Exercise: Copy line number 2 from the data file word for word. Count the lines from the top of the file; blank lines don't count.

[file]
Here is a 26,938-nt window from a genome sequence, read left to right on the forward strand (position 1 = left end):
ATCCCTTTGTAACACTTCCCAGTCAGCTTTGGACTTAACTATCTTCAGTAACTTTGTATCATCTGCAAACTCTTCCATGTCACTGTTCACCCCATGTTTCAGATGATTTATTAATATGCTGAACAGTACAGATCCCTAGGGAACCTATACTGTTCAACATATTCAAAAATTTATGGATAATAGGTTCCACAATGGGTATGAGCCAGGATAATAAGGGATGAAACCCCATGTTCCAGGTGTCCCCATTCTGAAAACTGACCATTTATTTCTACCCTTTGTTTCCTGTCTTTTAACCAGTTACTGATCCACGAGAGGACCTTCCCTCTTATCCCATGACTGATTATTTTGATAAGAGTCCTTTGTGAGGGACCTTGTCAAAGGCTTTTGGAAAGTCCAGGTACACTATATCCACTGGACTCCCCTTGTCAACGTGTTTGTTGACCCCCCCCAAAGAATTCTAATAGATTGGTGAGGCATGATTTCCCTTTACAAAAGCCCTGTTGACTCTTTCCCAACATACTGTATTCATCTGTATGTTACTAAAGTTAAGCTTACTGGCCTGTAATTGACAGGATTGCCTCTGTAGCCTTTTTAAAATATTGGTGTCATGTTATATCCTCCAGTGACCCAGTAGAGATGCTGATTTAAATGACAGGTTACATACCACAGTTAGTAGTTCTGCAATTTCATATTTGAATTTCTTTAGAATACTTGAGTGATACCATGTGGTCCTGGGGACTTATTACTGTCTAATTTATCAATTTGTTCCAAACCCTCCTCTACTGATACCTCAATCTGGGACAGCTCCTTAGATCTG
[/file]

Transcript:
ATCCCTTTGTAACACTTCCCAGTCAGCTTTGGACTTAACTATCTTCAGTAACTTTGTATCATCTGCAAACTCTTCCATGTCACTGTTCACCCCATGTTTCAGATGATTTATTAATATGCTGAACAGTACAGATCCCTAGGGAACCTATACTGTTCAACATATTCAAAAATTTATGGATAATAGGTTCCACAATGGGTATGAGCCAGGATAATAAGGGATGAAACCCCATGTTCCAGGTGTCCCCATTCTGAAAACTGACCATTTATTTCTACCCTTTGTTTCCTGTCTTTTAACCAGTTACTGATCCACGAGAGGACCTTCCCTCTTATCCCATGACTGATTATTTTGATAAGAGTCCTTTGTGAGGGACCTTGTCAAAGGCTTTTGGAAAGTCCAGGTACACTATATCCACTGGACTCCCCTTGTCAACGTGTTTGTTGACCCCCCCCAAAGAATTCTAATAGATTGGTGAGGCATGATTTCCCTTTACAAAAGCCCTGTTGACTCTTTCCCAACATACTGTATTCATCTGTATGTTACTAAAGTTAAGCTTACTGGCCTGTAATTGACAGGATTGCCTCTGTAGCCTTTTTAAAATATTGGTGTCATGTTATATCCTCCAGTGACCCAGTAGAGATGCTGATTTAAATGACAGGTTACATACCACAGTTAGTAGTTCTGCAATTTCATATTTGAATTTCTTTAGAATACTTGAGTGATACCATGTGGTCCTGGGGACTTATTACTGTCTAATTTATCAATTTGTTCCAAACCCTCCTCTACTGATACCTCAATCTGGGACAGCTCCTTAGATCTG